Individual cities are active interest groups in lobbying the federal government, and yet the dynamics of this intergovernmental lobbying are poorly understood. We argue that preference incongruence between a city and its parent state government leads to underprovision of public goods, and cities need to appeal to the federal government for additional resources. We provide evidence for this theory using a data set of over 13,800 lobbying disclosures filed by cities with populations over 25,000 between 1999 and 2012. Income inequality and ethnic fragmentation are also highly related to federal lobbying activities. Using an instrumental variables analysis of earmark and Recovery Act grant data, we show that each dollar a city spends on lobbying generates substantial returns.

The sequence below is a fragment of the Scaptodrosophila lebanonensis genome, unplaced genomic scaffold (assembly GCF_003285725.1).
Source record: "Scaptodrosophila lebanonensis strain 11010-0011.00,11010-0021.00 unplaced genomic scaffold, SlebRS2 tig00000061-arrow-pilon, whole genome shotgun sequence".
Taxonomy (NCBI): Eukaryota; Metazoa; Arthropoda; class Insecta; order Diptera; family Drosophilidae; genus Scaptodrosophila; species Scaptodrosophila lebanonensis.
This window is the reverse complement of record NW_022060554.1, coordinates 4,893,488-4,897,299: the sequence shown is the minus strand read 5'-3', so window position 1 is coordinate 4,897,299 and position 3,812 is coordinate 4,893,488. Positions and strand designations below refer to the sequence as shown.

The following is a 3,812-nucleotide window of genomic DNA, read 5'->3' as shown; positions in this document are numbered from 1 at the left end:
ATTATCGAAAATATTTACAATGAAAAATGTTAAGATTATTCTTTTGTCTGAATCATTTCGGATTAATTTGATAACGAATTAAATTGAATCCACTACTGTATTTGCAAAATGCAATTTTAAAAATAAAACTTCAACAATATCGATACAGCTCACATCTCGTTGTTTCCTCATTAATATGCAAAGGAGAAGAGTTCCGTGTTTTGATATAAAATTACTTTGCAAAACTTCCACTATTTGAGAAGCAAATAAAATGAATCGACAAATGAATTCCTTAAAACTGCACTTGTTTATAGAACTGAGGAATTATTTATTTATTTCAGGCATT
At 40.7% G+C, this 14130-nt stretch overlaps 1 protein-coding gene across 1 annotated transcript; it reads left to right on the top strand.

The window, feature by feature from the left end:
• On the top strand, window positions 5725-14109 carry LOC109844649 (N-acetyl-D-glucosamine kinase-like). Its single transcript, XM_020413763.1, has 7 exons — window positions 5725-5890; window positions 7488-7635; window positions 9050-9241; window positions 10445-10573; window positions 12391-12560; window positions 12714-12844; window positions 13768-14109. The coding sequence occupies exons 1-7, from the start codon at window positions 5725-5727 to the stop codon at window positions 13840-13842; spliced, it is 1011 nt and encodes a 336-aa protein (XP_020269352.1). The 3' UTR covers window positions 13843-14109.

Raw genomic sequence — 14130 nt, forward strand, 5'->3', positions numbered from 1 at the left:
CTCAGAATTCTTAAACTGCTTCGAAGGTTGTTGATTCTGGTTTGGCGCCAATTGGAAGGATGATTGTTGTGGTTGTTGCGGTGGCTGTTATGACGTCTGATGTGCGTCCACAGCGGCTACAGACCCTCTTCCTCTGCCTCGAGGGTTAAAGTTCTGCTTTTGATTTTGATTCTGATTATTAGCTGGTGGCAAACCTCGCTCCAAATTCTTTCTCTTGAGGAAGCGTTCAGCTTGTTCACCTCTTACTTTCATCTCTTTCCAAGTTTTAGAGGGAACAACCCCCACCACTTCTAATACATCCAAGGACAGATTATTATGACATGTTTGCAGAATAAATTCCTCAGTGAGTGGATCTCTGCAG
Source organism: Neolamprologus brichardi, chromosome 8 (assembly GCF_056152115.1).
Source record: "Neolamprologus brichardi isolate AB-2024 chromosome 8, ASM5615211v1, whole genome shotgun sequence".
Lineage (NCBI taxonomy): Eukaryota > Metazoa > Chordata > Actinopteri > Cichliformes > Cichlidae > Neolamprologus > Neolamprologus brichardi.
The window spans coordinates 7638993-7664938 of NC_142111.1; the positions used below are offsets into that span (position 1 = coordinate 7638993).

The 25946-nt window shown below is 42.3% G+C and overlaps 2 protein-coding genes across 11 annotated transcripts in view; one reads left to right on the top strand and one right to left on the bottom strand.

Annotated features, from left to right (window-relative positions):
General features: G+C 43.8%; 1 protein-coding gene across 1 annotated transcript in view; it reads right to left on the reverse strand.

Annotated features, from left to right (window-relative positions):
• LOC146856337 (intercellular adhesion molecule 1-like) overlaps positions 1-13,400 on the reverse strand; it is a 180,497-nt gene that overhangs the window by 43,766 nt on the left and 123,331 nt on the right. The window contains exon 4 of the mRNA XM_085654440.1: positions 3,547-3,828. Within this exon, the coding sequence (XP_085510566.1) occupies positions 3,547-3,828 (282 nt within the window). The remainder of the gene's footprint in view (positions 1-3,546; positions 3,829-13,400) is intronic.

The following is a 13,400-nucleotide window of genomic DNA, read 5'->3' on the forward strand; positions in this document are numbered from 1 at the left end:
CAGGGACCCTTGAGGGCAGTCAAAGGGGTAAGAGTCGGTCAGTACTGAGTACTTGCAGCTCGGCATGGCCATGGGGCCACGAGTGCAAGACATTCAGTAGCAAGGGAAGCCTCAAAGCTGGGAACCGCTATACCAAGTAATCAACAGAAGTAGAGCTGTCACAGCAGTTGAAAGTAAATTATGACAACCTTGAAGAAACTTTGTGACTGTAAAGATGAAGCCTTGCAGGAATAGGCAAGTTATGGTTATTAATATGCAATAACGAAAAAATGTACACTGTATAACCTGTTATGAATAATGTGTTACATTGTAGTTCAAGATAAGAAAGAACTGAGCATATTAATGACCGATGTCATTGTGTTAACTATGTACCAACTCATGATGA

ASJC Scopus subject areas
- Sociology and Political Science
- Political Science and International Relations